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Sound Perspectives
Paul J. Gendron
Electrical and Computer Engineering Department University of Massachusetts Dartmouth 285 Old Westport Road Dartmouth, Massachusetts 02747 USA
Signal Processing
Signal Processing Technical Committee members advance and disseminate improved methods for drawing inferences from acoustic measurements.
The Technical Committee (TC) on Signal Processing (SP) in Acoustics (TCSP) has the purpose of advancing and disseminating improved methods for drawing infer- ences from an ever-increasing volume of acoustic measurements. The TCSP seeks to take maximal advantage of the increasing available computational resources in order to explore and exploit the great volumes of acoustic observations that are presently available. The members of the TCSP develop flexible and accurate mod- eling schemes that permit the seamless modeling of such acoustic measurements across significant spatial and temporal domains.
The TCSP continues to expand its reach to a wider range of problems in acoustics and to more adaptable and varied modeling regimens. The TCSP develops meth- ods so that these more flexible models can capture realistic dependencies and can be applied to large and varied acoustic observation sets. TCSP members are inter- ested in extracting the maximal amount of information from these datasets, and we therefore strive for improved statistical efficiency leading to a sharper resolu- tion of the problem at hand. By developing efficient computational schemes, the TCSP makes available the testing of hypotheses that were previously out of reach just a few decades ago. In doing this, TCSP members not only address questions that are highly germane to SP itself, but they also reach out across many other TCs to collaborate on a diverse range of problems that benefit from SP expertise.
The TCSP has its origins well over 30 years ago as scientists and researchers from the diverse Acoustical Society of America (ASA) communities began to share their statistical models, inference methodologies, and acoustic SP algorithms. This group grew into the Interdisciplinary Technical Group on Signal Processing (ITG-SP) in 1994, and as the demands for greater accuracy in inference over a wider range of acoustic hypotheses expanded, the ITG-SP flowered into the TCSP in 2000. Since this time, the TCSP has grown and continues to expand its reach into challenging inference problems where complex acoustical processes shape observations. The methods of describing model regimens and parameters as well as linking models to the observations have matured and continue to increase in relevance to acoustic sensing.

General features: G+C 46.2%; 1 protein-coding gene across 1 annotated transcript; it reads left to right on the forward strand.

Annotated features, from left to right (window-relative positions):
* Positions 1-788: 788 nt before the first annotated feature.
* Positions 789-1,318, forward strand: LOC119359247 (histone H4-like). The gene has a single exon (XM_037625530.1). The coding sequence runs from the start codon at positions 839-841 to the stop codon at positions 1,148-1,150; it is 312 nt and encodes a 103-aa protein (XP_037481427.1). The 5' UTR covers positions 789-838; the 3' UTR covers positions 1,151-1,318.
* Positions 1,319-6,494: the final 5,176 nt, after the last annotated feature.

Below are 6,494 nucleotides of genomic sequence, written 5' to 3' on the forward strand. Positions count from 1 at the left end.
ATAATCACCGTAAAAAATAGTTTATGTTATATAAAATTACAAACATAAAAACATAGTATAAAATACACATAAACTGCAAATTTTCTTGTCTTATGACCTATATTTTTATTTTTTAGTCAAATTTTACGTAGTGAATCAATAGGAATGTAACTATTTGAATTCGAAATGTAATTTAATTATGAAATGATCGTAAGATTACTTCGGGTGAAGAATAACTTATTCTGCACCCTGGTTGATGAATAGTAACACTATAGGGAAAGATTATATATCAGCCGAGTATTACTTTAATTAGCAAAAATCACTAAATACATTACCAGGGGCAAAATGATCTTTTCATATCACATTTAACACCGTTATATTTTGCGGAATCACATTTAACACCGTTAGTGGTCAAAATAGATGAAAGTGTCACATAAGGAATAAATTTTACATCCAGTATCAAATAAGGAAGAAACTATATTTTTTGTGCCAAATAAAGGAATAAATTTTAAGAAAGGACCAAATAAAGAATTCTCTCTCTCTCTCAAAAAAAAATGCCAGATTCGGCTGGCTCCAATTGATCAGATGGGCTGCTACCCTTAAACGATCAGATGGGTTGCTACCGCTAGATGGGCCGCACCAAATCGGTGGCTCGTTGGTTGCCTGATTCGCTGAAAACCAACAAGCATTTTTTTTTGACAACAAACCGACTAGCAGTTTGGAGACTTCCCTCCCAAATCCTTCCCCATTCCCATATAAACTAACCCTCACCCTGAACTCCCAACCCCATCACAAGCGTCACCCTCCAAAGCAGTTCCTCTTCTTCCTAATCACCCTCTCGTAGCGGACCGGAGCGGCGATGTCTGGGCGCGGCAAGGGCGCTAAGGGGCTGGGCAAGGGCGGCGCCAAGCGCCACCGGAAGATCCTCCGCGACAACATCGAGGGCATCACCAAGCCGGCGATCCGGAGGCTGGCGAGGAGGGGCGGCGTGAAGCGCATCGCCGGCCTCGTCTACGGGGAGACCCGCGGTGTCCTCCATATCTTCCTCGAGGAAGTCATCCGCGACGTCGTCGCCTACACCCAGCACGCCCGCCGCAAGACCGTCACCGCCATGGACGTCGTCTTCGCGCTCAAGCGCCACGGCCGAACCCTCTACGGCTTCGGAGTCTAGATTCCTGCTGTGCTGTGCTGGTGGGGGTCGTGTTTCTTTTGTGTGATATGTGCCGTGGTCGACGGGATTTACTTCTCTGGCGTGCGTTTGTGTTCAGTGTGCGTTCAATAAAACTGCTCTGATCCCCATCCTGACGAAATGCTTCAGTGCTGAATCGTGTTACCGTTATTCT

Topics addressed in the TCSP are diverse and varied. These include, but are in no ways limited to, detection of objects by either their acoustic signature or their scattered acoustic field from an active acoustic source; estimation of the location or direction of motion of an acoustic source; tracking of acoustic sources in mul- tipath reverberant environments; acoustic nondestructive testing of material; and acoustic inverse problems both underwater and in air as well as optimal processing of acoustic observations recorded from unconventional configurations of acoustic sensors. The TCSP has a strong interest in drawing inferences regarding the acous- tic media, acoustic tomography, and boundary interrogation for detection or es-
 ©2017 Acoustical Society of America. All rights reserved. volume 13, issue 3 | Fall 2017 | Acoustics Today | 63

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